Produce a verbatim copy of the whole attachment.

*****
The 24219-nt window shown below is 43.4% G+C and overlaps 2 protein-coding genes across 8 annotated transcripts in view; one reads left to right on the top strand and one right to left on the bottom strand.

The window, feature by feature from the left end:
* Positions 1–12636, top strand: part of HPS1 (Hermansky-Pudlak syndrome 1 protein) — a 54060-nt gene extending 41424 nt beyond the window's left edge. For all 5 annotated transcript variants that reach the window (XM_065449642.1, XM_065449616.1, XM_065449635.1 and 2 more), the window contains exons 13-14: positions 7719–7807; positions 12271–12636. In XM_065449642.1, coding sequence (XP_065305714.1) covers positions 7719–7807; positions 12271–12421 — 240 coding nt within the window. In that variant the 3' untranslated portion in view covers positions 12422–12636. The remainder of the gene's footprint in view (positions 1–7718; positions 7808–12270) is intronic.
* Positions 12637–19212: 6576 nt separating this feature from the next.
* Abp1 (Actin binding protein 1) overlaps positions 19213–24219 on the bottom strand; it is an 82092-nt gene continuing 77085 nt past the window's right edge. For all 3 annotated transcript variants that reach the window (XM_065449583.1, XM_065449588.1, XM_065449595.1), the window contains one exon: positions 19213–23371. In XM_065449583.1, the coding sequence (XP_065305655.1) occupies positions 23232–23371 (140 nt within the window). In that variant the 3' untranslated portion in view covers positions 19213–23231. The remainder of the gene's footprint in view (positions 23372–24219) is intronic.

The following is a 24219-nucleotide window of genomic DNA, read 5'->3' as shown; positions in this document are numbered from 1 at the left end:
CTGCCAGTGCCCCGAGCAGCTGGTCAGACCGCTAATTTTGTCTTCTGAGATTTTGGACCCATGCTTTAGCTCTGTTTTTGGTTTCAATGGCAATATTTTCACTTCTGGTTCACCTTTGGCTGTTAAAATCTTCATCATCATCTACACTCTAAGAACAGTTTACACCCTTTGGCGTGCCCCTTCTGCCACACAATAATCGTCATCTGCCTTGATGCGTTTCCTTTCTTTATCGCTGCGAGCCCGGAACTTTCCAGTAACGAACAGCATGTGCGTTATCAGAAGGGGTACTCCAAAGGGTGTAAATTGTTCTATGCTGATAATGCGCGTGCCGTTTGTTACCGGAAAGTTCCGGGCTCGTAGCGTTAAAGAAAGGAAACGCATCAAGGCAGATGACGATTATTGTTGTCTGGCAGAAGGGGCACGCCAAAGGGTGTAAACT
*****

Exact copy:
The 24219-nt window shown below is 43.4% G+C and overlaps 2 protein-coding genes across 8 annotated transcripts in view; one reads left to right on the top strand and one right to left on the bottom strand.

The window, feature by feature from the left end:
* Positions 1–12636, top strand: part of HPS1 (Hermansky-Pudlak syndrome 1 protein) — a 54060-nt gene extending 41424 nt beyond the window's left edge. For all 5 annotated transcript variants that reach the window (XM_065449642.1, XM_065449616.1, XM_065449635.1 and 2 more), the window contains exons 13-14: positions 7719–7807; positions 12271–12636. In XM_065449642.1, coding sequence (XP_065305714.1) covers positions 7719–7807; positions 12271–12421 — 240 coding nt within the window. In that variant the 3' untranslated portion in view covers positions 12422–12636. The remainder of the gene's footprint in view (positions 1–7718; positions 7808–12270) is intronic.
* Positions 12637–19212: 6576 nt separating this feature from the next.
* Abp1 (Actin binding protein 1) overlaps positions 19213–24219 on the bottom strand; it is an 82092-nt gene continuing 77085 nt past the window's right edge. For all 3 annotated transcript variants that reach the window (XM_065449583.1, XM_065449588.1, XM_065449595.1), the window contains one exon: positions 19213–23371. In XM_065449583.1, the coding sequence (XP_065305655.1) occupies positions 23232–23371 (140 nt within the window). In that variant the 3' untranslated portion in view covers positions 19213–23231. The remainder of the gene's footprint in view (positions 23372–24219) is intronic.

The following is a 24219-nucleotide window of genomic DNA, read 5'->3' as shown; positions in this document are numbered from 1 at the left end:
CTGCCAGTGCCCCGAGCAGCTGGTCAGACCGCTAATTTTGTCTTCTGAGATTTTGGACCCATGCTTTAGCTCTGTTTTTGGTTTCAATGGCAATATTTTCACTTCTGGTTCACCTTTGGCTGTTAAAATCTTCATCATCATCTACACTCTAAGAACAGTTTACACCCTTTGGCGTGCCCCTTCTGCCACACAATAATCGTCATCTGCCTTGATGCGTTTCCTTTCTTTATCGCTGCGAGCCCGGAACTTTCCAGTAACGAACAGCATGTGCGTTATCAGAAGGGGTACTCCAAAGGGTGTAAATTGTTCTATGCTGATAATGCGCGTGCCGTTTGTTACCGGAAAGTTCCGGGCTCGTAGCGTTAAAGAAAGGAAACGCATCAAGGCAGATGACGATTATTGTTGTCTGGCAGAAGGGGCACGCCAAAGGGTGTAAACT